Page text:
Wednesday, May 13, 2015

Godspell and the Parables (part 1)

Godspell

Why include Godspell in the book?

I wanted to include one film in the final chapter of the reception history of the parables book, and Godspell is certainly not the one I had in mind. I actually had never seen the film before, and I looked at a number of other films before settling on Godspell. Son of Man, a very interesting Jesus film out of South Africa was the first one I explored, but there simply was not enough on the parables to make it work. Also, after attending one day of the Life of Brian conference at King's College London last summer, I considered Life of Brian. In that film, however, there is only one real attempt to engage the parables:
BRIAN: Ohh. Look. There was this man, and he had two servants. 
ARTHUR: What were they called?  
BRIAN: What?  
ARTHUR: What were their names? 
BRIAN: I don't know. And he gave them some talents.  
EDDIE: You don't know?! 
BRIAN: Well, it doesn't matter! 
ARTHUR: He doesn't know what they were called! 
BRIAN: Oh, they were called 'Simon' and 'Adrian'. Now--  
ARTHUR: Oh! You said... 
EDDIE: Ohh.  
ARTHUR: ...you didn't know!  
BRIAN: It really doesn't matter. The point is there were these two servants--  
ARTHUR: He's making it up as he goes along.  
BRIAN: No, I'm not! ...And he gave them some ta-- Wait a minute. Were there three?  
ARTHUR: Ohh.  
EDDIE: Oh, he's terrible!  
ARTHUR: He's terrible.  
BRIAN: There were three. 
ARTHUR: Thpppt!  
BRIAN: They were-- they were st-- stewards, really.  
ELSIE: Aww, get off!  
BRIAN: Ooh! Eh, uh, b-- b-- now-- now hear this! Blessed are they...  
DENNIS: Three.  
BRIAN: ...who convert their neighbor's ox, for they shall inhibit their girth,...  
MAN: Rubbish!  
BRIAN: ...and to them only shall be given--to them only... shall... be... given... 

And so it goes . . . .

Once you start working your through the "Jesus films," you realize that the parables do not play a significant role in the vast majority of them. If you want to see for yourself without watching all of the films, you can look at the helpful summaries in Jeff Staley and Richard Walsh, Jesus, the Gospels, and Cinematic Imagination (or the appendix of Bible references and allusions in nine Jesus films in Stern, Jefford, and DeBona, Savior on the Silver Screen). I also recommend Barnes Tatum, Jesus at the Movies. Barnes came to Oxford College of Emory University in 2001 to give a lecture on this topic for me, and the lecture was very insightful and helpful for our students.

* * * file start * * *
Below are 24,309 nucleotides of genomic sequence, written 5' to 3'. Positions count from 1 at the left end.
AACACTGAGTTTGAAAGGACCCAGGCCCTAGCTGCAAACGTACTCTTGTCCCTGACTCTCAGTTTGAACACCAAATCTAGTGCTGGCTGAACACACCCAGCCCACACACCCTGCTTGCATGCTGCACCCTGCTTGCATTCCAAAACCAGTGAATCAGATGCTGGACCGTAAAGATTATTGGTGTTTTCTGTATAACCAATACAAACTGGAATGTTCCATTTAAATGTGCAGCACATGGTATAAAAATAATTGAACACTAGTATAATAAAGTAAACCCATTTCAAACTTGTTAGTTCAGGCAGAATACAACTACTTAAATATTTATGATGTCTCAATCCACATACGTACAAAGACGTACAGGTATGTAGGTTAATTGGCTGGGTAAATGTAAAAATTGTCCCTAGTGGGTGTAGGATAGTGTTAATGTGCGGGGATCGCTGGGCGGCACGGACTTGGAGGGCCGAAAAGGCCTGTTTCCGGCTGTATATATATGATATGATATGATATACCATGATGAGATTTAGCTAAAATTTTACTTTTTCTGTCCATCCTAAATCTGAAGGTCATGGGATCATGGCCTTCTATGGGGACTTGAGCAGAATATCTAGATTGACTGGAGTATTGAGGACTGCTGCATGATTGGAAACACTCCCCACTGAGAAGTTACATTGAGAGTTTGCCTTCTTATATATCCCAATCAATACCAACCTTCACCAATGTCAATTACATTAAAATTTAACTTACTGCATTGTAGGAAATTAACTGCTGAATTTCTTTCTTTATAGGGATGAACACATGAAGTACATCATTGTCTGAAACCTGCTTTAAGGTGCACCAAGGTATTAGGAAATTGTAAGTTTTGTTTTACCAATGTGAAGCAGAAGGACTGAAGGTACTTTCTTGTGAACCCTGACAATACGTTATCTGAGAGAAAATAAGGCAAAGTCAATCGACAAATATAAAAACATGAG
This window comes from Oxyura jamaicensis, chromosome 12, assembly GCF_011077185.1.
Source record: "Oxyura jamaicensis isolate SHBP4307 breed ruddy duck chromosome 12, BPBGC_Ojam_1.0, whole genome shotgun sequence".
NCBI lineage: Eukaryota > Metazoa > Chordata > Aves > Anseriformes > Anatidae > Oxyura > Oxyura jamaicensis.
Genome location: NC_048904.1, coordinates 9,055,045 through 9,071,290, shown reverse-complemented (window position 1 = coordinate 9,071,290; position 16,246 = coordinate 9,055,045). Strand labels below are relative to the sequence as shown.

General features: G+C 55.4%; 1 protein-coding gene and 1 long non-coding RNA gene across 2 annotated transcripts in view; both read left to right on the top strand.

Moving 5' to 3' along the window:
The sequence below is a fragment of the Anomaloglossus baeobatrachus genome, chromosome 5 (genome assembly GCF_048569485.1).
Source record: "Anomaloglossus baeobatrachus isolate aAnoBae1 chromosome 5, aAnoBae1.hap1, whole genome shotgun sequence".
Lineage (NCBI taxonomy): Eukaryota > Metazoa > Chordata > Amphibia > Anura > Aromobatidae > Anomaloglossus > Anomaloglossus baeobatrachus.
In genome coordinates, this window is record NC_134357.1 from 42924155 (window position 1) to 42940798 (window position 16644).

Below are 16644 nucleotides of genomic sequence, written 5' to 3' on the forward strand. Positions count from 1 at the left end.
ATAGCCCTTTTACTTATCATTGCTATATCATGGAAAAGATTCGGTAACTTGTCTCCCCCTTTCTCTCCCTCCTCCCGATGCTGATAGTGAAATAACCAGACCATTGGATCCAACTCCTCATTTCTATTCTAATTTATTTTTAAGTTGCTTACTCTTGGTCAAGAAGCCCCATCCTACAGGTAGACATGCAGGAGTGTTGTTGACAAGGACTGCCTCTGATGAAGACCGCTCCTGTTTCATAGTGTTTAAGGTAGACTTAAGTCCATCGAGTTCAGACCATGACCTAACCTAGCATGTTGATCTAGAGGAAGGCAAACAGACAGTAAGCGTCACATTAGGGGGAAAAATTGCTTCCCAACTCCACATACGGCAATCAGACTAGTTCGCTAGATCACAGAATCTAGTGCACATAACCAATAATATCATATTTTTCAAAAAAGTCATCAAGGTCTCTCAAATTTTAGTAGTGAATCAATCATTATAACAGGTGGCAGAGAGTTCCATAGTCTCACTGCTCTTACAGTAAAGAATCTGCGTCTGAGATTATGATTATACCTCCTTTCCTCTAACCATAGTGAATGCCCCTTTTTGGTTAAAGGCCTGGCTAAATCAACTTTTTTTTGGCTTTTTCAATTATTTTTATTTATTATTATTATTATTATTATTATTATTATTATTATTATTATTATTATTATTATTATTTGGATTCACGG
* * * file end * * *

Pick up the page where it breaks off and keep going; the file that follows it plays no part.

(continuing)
It was the process of elimination that led me to Godspell.

Godspell, in many ways, an artifact of the early 1970s, is distinctive because of its extensive incorporation of the parables of Jesus in its story. It makes more use of the parables than does any other film about Jesus. The film is based on a play written by John-Michael Tebelak (1949-1985) while a graduate student at Carnegie Mellon. After attending a disappointing Easter service, where he also was frisked for drugs by a police officer as he left the church, Tebelak wanted to write a play that treated the Gospels in a simple and joyful way: “I wanted to make it the simple, joyful message that I felt the first time that I read [the Gospels] and recreate the sense of community, which I did not share when I went to that service” (de Giere 2008: 45). Writing and directing the play The Godspell, as it was originally titled, became part of his project for graduation. Part of the simplicity and joy of the play was created by characters dressed as clowns acting out the parables of Jesus, an aspect inspired by Harvey Cox’s, The Feast of Fools, which includes the concept of “Christ the clown” who brings joy (Laird 2014: 15). 
 

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